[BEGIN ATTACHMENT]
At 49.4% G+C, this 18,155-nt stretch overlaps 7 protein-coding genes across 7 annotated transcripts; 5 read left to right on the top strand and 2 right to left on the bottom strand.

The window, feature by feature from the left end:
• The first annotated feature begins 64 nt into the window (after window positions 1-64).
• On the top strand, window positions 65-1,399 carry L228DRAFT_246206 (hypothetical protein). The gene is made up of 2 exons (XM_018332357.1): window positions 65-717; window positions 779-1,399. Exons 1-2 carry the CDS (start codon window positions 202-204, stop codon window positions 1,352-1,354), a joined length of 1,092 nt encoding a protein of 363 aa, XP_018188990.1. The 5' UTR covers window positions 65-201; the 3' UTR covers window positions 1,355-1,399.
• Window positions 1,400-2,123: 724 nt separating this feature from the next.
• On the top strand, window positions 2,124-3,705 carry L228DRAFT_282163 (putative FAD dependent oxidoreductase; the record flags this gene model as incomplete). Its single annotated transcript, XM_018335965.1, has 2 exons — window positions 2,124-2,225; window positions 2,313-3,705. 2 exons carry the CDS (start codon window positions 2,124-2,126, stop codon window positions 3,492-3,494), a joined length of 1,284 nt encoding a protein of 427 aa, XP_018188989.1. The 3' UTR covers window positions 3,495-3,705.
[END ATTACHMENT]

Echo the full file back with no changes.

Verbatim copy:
At 49.4% G+C, this 18,155-nt stretch overlaps 7 protein-coding genes across 7 annotated transcripts; 5 read left to right on the top strand and 2 right to left on the bottom strand.

The window, feature by feature from the left end:
• The first annotated feature begins 64 nt into the window (after window positions 1-64).
• On the top strand, window positions 65-1,399 carry L228DRAFT_246206 (hypothetical protein). The gene is made up of 2 exons (XM_018332357.1): window positions 65-717; window positions 779-1,399. Exons 1-2 carry the CDS (start codon window positions 202-204, stop codon window positions 1,352-1,354), a joined length of 1,092 nt encoding a protein of 363 aa, XP_018188990.1. The 5' UTR covers window positions 65-201; the 3' UTR covers window positions 1,355-1,399.
• Window positions 1,400-2,123: 724 nt separating this feature from the next.
• On the top strand, window positions 2,124-3,705 carry L228DRAFT_282163 (putative FAD dependent oxidoreductase; the record flags this gene model as incomplete). Its single annotated transcript, XM_018335965.1, has 2 exons — window positions 2,124-2,225; window positions 2,313-3,705. 2 exons carry the CDS (start codon window positions 2,124-2,126, stop codon window positions 3,492-3,494), a joined length of 1,284 nt encoding a protein of 427 aa, XP_018188989.1. The 3' UTR covers window positions 3,495-3,705.